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The three biggest changes in vascular ultrasound over its lifetime

Vascular ultrasound as a modality has only been available and active since around 1980. Ultrasound imaging itself goes back a bit further to 1958 and the publication in the Lancet of the paper Investigation of Abdominal Masses by Pulsed Ultrasound, by Donald, MacVicar and Brown. Vascular ultrasound uses the Doppler effect to measure the velocity of blood noninvasively. In the early days, Doppler waveforms were the only method available to view and investigate blood flow in diseased vessels. Since then, the three biggest technical changes have been: Firstly, the introduction of duplex scanning, whereby vessels may be imaged in conjunction with viewing the Doppler waveforms. Secondly, the introduction of colour Doppler, in which the direction and velocity of flow may be shown directly on the image of the vessel using a colour scale. And thirdly, the introduction of digital storage and manipulation of images. We are now on the cusp of a fourth significant technological development making available high-resolution microvascular imaging and real-time vector displays.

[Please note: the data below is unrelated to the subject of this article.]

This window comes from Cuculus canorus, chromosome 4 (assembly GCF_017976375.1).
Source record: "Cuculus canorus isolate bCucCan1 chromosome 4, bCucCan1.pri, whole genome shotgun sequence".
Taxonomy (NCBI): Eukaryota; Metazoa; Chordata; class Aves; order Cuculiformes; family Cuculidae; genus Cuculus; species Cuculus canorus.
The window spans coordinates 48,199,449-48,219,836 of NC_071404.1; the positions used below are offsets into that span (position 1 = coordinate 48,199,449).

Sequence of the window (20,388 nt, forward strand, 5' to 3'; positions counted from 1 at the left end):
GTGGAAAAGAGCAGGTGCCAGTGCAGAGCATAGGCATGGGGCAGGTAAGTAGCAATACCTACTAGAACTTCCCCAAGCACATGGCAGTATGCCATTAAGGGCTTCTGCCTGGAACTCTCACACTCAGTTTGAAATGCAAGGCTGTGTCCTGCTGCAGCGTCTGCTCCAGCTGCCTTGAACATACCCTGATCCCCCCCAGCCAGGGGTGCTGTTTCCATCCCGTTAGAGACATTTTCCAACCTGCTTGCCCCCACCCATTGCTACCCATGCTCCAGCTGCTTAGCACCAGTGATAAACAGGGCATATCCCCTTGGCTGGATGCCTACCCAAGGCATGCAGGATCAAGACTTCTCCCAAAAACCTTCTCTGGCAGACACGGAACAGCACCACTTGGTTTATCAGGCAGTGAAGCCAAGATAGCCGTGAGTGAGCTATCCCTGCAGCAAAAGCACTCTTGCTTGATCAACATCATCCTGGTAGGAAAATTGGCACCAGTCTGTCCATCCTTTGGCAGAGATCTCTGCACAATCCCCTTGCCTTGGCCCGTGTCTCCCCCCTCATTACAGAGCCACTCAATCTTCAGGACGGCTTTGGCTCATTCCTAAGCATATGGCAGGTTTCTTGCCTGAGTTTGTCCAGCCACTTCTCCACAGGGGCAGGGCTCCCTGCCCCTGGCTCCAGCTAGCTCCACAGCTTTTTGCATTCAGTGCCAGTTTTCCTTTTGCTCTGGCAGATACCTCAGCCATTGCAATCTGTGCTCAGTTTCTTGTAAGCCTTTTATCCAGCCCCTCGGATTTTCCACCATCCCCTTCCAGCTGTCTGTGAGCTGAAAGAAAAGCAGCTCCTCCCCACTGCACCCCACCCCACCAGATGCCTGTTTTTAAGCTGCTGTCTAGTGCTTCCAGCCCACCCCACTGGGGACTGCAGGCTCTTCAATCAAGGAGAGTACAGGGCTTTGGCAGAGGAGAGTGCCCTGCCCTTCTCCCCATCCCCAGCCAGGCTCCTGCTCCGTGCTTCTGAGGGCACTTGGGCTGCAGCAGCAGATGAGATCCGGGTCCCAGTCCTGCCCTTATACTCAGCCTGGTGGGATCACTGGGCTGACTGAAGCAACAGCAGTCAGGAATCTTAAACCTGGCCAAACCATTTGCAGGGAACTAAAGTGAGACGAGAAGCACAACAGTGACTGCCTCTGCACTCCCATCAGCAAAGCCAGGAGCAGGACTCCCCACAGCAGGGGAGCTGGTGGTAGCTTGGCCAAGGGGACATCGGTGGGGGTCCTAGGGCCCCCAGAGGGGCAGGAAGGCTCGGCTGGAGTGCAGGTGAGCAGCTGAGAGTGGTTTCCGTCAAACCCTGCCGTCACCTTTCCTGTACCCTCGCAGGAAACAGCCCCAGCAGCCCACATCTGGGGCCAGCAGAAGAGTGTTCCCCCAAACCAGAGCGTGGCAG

Professionally, we started in 1980 with just three or four centres around the country performing vascular ultrasound with first generation equipment, in most cases as a one-man-band. We had to teach ourselves, comparing notes with one another and working with vascular surgeons to improve our reporting. From that start I believe the three most important developments have been: Firstly, in 1992 the Society for vascular technology was formed to provide a society to develop professional standards within the rapidly developing field of vascular ultrasound. Secondly, a major development towards this end was the introduction of the SVT accreditation scheme, which has more recently been supplemented by the modernising scientific careers vascular pathway, thereby ensuring a professional standard of care across the country. The third key development was the recognition in the 2004 agenda for change modernisation of the NHS, that vascular scientists were equivalent to reporting sonographers in their skills and responsibilities.

Crispian Oates